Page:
“I am puzzled that these resources are considered good and helpful for a board member to recommend to their congregation, but are considered off-duty for our faculty to assign as study resources for a college course,” Throckmorton said in an email to RNS. Neither Breen nor Forney could be reached for comment.
Tisby said the CRT debate in Grove City points to a broader “trimming” in Christian higher education between schools that strive to be more racially and ethnically inclusive and those that redouble their calls for ” a very small but loyal constituency that does not want to engage in vital conversations about racism.
In his podcast, Kennedy suggested that Grove City illustrates how other Christian organizations should approach CRT. “Congregations, denominations, have to start seeing awakening as heresy,” Kennedy said. He added that “the language used by particularly Christian ‘wokesters’ is very, very close to the gospel. And so the unwary can be attracted and you have compassion for them. But the leaders of this thing, these people must be put out of the church.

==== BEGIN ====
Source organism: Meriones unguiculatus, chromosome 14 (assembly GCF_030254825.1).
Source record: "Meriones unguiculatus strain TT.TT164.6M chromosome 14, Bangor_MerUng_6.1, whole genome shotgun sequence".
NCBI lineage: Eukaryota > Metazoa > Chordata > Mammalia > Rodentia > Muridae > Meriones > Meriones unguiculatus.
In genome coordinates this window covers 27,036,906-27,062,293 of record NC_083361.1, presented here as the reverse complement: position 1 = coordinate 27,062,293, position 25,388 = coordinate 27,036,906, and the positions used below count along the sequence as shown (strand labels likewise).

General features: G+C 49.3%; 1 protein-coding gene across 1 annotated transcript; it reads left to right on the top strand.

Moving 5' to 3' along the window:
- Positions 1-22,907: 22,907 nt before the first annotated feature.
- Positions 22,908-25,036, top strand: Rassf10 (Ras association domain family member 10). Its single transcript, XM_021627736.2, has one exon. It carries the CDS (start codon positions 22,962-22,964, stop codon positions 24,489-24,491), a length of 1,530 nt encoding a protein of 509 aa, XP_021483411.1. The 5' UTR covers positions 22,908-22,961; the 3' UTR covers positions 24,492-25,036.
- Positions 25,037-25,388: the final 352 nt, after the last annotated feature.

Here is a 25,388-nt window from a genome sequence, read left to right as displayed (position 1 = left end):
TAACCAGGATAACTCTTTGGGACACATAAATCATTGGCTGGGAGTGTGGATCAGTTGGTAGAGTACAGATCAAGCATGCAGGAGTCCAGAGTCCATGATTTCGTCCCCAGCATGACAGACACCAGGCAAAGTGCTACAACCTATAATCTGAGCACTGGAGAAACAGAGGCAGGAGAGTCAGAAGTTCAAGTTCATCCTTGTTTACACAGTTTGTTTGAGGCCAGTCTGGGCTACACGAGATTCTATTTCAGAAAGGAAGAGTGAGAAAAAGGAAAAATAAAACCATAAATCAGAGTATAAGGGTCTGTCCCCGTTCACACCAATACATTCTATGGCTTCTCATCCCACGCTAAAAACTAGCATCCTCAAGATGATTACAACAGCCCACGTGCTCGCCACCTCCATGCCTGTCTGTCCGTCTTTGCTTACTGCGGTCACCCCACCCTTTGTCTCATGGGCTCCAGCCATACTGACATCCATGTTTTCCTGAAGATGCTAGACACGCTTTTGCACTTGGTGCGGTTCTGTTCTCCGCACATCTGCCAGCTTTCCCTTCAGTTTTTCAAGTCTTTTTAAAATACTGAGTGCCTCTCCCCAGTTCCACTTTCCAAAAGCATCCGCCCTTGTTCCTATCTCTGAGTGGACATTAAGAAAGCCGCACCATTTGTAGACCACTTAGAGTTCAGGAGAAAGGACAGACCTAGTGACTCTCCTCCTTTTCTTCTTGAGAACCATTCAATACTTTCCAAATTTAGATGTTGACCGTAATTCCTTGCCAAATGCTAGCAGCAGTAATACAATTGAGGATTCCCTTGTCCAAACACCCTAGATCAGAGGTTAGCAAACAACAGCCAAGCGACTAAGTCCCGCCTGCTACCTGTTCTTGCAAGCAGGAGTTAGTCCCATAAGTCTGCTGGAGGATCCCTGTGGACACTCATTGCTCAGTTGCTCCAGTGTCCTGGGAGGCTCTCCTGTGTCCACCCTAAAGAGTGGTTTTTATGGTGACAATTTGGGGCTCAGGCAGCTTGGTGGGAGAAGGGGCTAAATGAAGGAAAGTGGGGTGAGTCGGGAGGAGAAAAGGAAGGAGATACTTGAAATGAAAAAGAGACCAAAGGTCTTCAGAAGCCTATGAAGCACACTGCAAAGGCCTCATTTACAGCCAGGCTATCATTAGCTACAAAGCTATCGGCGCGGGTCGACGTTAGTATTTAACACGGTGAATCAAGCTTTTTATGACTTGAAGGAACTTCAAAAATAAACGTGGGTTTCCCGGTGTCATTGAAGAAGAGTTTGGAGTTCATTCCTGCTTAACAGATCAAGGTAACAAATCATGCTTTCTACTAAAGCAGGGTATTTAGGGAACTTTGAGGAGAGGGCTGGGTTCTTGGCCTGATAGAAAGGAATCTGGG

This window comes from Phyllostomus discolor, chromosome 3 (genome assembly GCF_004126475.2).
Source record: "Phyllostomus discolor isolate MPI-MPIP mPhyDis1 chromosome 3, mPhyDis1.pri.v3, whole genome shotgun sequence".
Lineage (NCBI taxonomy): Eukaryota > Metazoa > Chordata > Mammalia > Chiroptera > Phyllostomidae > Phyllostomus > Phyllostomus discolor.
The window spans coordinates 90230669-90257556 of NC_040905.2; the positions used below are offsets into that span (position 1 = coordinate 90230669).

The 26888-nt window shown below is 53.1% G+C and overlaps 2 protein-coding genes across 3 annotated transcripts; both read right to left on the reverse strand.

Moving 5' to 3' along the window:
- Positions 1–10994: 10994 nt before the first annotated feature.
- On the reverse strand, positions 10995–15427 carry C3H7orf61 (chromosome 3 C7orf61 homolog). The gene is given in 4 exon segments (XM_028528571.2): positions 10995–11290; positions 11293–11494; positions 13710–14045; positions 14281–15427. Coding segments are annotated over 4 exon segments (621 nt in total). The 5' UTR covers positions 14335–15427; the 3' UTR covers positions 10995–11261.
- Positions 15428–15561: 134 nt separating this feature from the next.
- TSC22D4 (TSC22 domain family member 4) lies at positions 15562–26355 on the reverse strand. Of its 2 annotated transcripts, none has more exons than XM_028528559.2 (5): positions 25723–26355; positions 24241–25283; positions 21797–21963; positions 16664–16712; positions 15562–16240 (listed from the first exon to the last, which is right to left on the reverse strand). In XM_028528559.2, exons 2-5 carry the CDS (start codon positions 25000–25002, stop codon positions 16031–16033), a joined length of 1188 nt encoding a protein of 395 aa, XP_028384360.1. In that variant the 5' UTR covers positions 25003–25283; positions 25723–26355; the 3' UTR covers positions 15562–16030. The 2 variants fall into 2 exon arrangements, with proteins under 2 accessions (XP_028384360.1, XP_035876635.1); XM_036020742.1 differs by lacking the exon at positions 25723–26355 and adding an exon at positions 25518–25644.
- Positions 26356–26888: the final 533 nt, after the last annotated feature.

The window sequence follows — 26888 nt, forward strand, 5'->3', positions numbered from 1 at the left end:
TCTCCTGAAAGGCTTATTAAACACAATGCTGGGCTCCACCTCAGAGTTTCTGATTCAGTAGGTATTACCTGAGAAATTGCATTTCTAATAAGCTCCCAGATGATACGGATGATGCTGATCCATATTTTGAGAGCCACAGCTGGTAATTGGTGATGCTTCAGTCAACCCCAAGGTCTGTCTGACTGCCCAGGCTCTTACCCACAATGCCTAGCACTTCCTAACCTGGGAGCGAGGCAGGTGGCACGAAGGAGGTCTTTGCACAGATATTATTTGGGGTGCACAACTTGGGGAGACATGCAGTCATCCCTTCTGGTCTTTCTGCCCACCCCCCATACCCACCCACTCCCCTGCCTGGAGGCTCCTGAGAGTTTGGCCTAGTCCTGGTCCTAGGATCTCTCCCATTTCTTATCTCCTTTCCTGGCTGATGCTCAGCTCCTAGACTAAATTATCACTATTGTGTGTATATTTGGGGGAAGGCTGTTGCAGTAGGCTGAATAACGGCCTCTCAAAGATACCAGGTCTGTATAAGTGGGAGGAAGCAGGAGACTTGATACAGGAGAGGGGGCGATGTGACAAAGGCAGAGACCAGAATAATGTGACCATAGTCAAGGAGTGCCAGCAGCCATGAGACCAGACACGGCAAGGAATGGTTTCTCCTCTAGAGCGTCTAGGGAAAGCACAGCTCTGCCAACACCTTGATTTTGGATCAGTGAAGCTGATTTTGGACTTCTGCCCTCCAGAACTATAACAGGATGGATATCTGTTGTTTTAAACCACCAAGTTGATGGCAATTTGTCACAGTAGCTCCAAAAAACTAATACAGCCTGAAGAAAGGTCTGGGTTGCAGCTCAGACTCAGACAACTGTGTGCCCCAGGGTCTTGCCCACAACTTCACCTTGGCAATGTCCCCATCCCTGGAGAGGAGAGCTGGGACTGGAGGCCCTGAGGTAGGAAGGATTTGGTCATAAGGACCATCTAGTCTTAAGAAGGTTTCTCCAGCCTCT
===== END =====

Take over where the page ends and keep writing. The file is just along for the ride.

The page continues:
Tisby said Grove City’s response to CRT should be taken as a warning.
“(Any) anyone, regardless of race or ethnicity, who stands up for racial justice could be a victim of these kinds of attacks,” Tisby said. “And, I would say, these actions are all the more lamentable because they come out of Christian institutions. We follow a savior who said, ‘You will know the truth, and the truth will set you free.’ But we have people who claim to be followers of Christ, who seem to run away from the truth about racism. »